Investing.com – European stock markets are set to open higher Tuesday, following Asia upwards, after the U.S. Federal Reserve’s latest attempt to calm the markets. However, these gains could be short-lived as evidence mounts of the devastation wrought on the global economy by the coronavirus pandemic.
The Federal Reserve announced Monday a sweeping extension of its plans to backstop businesses and consumers by increasing its asset purchases by any volume necessary. This followed the inability of Congress – for a second day – to agree on a $1 trillion-plus economic support package drafted by Senate Republicans.
The Fed’s announcement was greeted with skepticism on Wall Street – all three major U.S. equity indices closed lower Monday – but Asian markets received it more favorably.
At 3:15 AM ET, the benchmark Shanghai index in China traded up 2.4%, the Hang Seng in Hong Kong up 4.5%, the KOSPI 50 in South Korea up 8.6%, while the Nikkei in Japan closed 7% higher and the S&P/ASX 200 in Australia ended up 4.2%.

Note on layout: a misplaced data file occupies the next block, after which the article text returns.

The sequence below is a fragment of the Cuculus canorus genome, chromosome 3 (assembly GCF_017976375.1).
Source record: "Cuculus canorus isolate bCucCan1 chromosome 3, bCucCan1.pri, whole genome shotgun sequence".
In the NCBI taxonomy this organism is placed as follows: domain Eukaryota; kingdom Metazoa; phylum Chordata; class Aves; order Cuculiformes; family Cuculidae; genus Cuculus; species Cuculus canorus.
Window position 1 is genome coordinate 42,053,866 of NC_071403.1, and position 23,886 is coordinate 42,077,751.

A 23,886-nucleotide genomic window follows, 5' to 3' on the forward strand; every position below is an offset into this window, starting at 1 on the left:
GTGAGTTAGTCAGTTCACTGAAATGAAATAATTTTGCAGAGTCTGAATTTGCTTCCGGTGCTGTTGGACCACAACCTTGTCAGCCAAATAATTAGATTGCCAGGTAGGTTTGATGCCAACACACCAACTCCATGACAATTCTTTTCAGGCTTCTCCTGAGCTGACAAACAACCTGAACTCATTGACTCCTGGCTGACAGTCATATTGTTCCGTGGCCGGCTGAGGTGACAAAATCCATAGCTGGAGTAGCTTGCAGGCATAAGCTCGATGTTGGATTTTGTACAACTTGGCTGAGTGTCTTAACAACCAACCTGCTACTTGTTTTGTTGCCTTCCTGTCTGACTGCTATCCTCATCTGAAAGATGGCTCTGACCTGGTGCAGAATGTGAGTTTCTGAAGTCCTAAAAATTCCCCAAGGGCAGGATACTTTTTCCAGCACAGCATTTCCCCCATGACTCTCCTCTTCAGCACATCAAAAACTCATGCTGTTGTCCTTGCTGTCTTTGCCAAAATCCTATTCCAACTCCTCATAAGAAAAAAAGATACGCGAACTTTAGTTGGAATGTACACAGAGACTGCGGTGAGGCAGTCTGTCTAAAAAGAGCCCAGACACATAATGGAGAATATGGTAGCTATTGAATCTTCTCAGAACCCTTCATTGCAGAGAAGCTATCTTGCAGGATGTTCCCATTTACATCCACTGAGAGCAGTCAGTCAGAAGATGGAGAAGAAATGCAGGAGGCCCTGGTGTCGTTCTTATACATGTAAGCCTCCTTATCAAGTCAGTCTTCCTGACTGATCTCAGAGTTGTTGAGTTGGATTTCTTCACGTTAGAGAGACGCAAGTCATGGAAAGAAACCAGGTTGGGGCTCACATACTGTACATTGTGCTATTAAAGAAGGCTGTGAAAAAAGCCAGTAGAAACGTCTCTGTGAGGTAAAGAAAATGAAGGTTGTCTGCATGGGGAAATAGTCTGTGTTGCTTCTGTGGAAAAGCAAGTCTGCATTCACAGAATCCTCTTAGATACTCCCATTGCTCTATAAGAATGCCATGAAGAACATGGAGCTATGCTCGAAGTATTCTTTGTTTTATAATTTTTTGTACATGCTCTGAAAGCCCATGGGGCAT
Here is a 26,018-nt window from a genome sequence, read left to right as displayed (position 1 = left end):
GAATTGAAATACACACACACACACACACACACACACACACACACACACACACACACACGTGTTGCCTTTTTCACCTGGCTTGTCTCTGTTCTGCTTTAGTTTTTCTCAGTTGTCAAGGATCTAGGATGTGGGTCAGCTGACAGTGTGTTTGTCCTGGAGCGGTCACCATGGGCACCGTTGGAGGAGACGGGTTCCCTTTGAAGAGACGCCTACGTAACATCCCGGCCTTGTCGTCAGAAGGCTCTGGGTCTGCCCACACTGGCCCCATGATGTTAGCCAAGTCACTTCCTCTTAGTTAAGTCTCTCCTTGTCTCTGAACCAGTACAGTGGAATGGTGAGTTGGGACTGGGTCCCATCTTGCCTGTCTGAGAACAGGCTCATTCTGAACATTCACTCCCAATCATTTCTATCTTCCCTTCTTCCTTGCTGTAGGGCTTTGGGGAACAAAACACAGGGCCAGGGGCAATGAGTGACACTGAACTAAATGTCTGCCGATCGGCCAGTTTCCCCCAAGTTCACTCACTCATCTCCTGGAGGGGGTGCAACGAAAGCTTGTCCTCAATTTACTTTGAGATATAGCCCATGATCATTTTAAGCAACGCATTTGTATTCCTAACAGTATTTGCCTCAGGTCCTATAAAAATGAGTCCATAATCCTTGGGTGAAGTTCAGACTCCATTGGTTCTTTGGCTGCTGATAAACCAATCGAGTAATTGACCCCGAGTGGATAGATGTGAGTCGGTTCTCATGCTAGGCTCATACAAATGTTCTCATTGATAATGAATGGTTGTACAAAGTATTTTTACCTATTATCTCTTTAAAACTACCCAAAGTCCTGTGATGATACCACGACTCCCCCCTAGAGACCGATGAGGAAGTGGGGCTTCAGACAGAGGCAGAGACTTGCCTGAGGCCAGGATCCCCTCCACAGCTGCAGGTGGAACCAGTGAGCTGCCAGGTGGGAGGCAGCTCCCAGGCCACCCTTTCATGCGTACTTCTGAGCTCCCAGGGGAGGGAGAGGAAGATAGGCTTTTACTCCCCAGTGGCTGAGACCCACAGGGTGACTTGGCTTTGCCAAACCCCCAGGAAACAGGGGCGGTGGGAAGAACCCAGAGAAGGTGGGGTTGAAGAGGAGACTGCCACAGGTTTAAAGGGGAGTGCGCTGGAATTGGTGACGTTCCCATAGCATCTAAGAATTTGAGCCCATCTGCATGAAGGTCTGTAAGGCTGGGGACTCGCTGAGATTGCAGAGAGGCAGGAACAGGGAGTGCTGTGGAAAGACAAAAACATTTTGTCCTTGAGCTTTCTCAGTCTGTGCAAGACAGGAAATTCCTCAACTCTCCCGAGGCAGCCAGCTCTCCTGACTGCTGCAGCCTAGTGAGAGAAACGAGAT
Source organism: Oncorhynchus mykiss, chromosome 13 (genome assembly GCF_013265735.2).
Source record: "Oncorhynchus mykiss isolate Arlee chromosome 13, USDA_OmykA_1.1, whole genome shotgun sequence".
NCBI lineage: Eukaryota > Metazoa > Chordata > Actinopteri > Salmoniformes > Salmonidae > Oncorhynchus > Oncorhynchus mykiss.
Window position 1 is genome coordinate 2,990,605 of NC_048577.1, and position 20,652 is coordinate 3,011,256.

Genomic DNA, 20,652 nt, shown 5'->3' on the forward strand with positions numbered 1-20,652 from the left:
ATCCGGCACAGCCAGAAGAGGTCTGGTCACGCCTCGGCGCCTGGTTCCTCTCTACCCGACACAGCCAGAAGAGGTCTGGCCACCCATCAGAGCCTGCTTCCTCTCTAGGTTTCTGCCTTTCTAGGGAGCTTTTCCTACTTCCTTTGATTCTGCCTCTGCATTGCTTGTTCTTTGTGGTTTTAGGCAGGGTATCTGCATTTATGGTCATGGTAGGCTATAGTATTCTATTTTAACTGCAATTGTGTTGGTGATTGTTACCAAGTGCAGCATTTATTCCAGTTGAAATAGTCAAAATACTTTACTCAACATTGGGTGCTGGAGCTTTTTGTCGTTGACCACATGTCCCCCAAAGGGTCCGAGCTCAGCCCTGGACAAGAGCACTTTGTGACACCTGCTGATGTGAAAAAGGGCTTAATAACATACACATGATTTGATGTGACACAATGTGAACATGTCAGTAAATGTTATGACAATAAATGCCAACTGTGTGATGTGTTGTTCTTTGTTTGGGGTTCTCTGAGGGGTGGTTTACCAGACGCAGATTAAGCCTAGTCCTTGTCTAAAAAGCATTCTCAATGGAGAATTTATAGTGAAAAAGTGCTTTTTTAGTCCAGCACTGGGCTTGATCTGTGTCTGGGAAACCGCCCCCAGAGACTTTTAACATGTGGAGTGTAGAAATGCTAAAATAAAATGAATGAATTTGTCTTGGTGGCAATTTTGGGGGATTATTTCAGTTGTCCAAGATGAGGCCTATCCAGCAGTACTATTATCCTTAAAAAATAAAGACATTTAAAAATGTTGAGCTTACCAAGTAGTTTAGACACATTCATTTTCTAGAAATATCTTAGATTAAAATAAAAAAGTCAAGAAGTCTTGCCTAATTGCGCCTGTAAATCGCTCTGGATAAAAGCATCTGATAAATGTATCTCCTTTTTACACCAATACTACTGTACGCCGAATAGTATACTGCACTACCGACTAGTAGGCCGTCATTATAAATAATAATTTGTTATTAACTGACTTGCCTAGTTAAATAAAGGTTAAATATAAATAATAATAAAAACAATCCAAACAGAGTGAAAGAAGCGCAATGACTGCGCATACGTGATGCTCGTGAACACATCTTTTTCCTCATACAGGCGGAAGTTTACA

However, the latest economic releases paint a grim picture about the damage being inflicted by the coronavirus pandemic as activity surveys for March from Australia and Japan showed record falls, and surveys in Europe and the United States are expected to be just as weak.
Purchasing Managers’ Index surveys from Japan for March showed the services sector shrinking at its fastest pace on record and factory activity contracting at its quickest in a decade. In Australia, the CBA Services PMI fell to a record low.
Later on Tuesday, the eurozone composite PMI is expected to come in at the lowest since early 2009, at 5:00 AM ET (0900 GMT), while U.S. manufacturing and services PMIs are also expected at multi-year lows, at 9:45 AM ET.
Oil rallied Tuesday amid speculation of an alliance between the U.S. and Saudi Arabia, the two largest producers in the world, to stabilize prices, prompted by comments from U.S. Energy Secretary Dan Brouillette.
“At some point we will engage in a diplomatic effort down the road. But no decisions have been made on anything of that nature,” said Brouillette Monday.